Hiring a Lawyer

Consumers' Guide to Legal Help
Hiring a Lawyer

Can I hire a lawyer through a "prepaid" or other kind of legal services plan?
Can you hire a lawyer over the internet?
How do you know if a lawyer is licensed?
What does it mean when a lawyer is bidding for a case?
Do I have to hire a lawyer if I have a legal problem?
What should I do when I hire a lawyer?
What is a lawyer referral service?

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Can you hire a lawyer over the internet?
Through some Web sites you can hire a lawyer -- who may be a great distance away -- to either handle your entire case, or just to give you advice or prepare some forms for you. You should be careful and check references, especially when dealing with for-profit vendors over the Web. There are many online directories of lawyers, and services that match clients and lawyers. Many of these are for-profit enterprises. Some earn revenue from fees charged to clients, others support themselves by offering books, forms or other information for sale to the public, and still others charge lawyers a fee to participate. Remember that lawyers are licensed to practice on a state-by-state basis. If you are hiring a lawyer, make sure that he or she is licensed in the appropriate state. You can make sure the person really is a lawyer by contacting the state agency that licenses lawyers (see below "How do you know if a lawyer is licensed?").

How do you know if a lawyer is licensed?
Lawyers are licensed by a state agency in each state. You should contact the appropriate state agency to find out if a person has a law license and is permitted to practice in a particular state. Please see the ABA Directory of State Bar Admission Offices for more information.

Do I have to hire a lawyer if I have a legal problem?
You don't always need to hire a lawyer for every legal issue. Many people solve their legal disagreement with someone else without using lawyers and the courts. This is called Mediation or Dispute Resolution.

You can also try to handle a legal matter yourself. People without legal training may be able to handle some simple legal matters themselves -- this is called proceeding "pro se" or "pro per." Taking on a legal matter yourself can be risky, however. Each step may involve tax or other consequences that you may not think about. Doing it yourself also requires a lot of time and energy to learn the proper procedures and law. But sometimes people feel that they can't afford legal representation or they just want to do it themselves. For more information on handling a legal matter yourself, see the Helping Yourself section of this Web site.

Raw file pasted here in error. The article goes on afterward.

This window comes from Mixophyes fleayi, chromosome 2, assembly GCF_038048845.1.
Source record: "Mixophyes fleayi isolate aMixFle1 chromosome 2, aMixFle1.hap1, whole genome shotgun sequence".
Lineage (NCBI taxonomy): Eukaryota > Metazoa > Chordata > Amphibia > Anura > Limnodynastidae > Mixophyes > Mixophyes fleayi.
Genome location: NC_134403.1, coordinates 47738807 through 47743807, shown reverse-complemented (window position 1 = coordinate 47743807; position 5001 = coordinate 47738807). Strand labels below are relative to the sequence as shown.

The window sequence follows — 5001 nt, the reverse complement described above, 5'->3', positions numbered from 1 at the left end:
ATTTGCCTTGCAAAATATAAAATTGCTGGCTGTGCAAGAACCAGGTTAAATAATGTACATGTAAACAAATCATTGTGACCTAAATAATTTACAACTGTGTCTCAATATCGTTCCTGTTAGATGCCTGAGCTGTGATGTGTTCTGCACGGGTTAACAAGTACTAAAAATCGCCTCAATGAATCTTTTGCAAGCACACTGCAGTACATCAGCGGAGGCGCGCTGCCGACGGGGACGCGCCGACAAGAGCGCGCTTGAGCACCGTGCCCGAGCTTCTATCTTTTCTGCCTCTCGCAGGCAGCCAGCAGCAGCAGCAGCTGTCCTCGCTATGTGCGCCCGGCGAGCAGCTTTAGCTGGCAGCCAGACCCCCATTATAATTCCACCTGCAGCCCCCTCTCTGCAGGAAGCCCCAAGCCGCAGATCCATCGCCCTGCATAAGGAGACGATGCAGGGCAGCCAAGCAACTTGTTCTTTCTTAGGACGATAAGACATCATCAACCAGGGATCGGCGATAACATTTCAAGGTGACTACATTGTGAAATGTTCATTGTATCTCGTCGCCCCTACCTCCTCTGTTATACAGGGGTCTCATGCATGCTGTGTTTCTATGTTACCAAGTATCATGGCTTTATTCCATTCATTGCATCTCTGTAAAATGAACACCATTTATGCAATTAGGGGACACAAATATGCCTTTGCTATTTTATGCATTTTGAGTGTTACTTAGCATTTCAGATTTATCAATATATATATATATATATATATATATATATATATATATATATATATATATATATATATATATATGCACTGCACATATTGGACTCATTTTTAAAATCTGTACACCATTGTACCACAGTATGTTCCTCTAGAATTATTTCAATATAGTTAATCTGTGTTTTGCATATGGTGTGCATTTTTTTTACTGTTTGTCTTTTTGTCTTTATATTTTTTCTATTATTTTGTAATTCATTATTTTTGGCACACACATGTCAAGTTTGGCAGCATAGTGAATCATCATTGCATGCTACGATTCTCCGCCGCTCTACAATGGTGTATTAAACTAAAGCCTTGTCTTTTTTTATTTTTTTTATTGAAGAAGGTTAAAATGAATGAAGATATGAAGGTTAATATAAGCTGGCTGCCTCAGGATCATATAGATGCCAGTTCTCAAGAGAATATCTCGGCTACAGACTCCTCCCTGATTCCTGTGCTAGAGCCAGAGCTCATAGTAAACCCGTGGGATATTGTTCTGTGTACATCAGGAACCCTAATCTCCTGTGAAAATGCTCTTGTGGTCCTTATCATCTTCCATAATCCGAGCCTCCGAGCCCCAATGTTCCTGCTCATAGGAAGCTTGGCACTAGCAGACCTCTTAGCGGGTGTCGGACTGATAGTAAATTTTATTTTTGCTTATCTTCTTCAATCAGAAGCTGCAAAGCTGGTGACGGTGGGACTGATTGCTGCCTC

What should I do when I hire a lawyer?
Before you agree to hire a lawyer, you should ask the lawyer for details about how he or she will calculate fees, what expenses you will be responsible for in addition to fees, an estimate of the total fees and expenses, and how long the legal matter will likely take to complete. If any of these are not clear to you, this is something you should try to discuss as soon as you realize that there could be a misunderstanding. At the same time, you should realize that a lawyer cannot usually predict exactly how many hours of work will be involved -- especially if the case involves a dispute with another party.

Even with the best preparation, misunderstandings and disagreements can develop between clients and lawyers. If you don't understand something your lawyer has done, or you feel that he or she has not acted in your best interests, you should talk about this with him or her as soon as possible.

What is a lawyer referral service?
Many state and local bar associations offer public service-oriented lawyer referral services. These services will interview clients and help identify the problems a lawyer could help them with. If a lawyer can help with your problem, the service will provide you with a referral to a lawyer. If the problem does not require a lawyer, the service will provide information on other organizations in your community that may be able to help. Most of these lawyer referral services use the telephone to conduct interviews and make referrals.

Meets ABA Standards for Lawyer ReferralThe ABA sets high standards for quality lawyer referral services. Those that meet our standards use a special logo that says "Meets ABA Standards for Lawyer Referral", like the one pictured here. These services are identified as lawyer referral services. To search our site for a lawyer referral service in your state, please select a state from the Find Legal Help home page or select a state from the drop-down menu on the left.

Updated: 04/16/2008

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